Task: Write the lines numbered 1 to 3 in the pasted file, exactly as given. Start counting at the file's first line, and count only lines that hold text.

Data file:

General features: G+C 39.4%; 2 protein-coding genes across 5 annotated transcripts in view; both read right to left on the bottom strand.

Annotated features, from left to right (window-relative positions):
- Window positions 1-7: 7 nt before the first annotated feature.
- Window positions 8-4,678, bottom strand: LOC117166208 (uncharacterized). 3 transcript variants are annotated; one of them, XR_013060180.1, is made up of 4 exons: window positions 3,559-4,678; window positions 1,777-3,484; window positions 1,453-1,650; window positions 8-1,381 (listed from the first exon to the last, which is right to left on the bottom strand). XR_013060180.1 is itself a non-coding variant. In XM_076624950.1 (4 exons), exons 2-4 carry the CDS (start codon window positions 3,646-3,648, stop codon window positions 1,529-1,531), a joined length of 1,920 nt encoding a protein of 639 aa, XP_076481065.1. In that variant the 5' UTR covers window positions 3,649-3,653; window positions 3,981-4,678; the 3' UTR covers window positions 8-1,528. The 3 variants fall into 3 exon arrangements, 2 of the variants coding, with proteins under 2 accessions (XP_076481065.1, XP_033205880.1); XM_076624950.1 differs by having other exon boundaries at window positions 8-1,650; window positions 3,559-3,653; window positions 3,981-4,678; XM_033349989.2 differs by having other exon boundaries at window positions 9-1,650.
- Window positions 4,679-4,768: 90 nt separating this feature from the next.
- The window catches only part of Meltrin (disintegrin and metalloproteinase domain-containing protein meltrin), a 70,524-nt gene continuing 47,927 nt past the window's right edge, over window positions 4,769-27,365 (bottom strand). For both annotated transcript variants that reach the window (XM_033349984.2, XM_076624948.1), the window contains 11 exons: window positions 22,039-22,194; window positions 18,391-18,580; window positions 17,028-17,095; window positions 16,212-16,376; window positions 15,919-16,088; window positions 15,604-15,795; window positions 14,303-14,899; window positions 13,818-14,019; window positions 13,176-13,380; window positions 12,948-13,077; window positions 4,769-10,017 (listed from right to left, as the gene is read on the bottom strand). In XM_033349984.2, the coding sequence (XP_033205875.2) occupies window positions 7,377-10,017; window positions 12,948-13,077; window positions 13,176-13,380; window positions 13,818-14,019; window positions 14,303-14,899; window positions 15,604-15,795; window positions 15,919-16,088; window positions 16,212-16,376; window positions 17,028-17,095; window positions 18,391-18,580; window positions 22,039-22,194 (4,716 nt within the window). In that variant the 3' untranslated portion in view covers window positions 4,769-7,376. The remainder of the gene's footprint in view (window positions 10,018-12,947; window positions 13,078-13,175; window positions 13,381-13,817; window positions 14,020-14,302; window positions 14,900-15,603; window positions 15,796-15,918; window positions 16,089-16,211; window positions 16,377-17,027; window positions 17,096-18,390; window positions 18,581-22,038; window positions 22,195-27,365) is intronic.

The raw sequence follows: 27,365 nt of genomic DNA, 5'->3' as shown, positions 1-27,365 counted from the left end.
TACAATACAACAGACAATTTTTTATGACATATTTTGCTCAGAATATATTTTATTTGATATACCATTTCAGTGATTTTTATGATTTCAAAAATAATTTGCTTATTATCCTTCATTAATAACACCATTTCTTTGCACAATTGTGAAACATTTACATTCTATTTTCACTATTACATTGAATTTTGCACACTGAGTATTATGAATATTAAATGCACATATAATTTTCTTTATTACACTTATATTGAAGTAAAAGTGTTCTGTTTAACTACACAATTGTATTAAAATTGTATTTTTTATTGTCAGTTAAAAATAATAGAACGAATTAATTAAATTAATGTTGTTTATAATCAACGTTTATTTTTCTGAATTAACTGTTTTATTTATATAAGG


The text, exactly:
General features: G+C 39.4%; 2 protein-coding genes across 5 annotated transcripts in view; both read right to left on the bottom strand.

Annotated features, from left to right (window-relative positions):
- Window positions 1-7: 7 nt before the first annotated feature.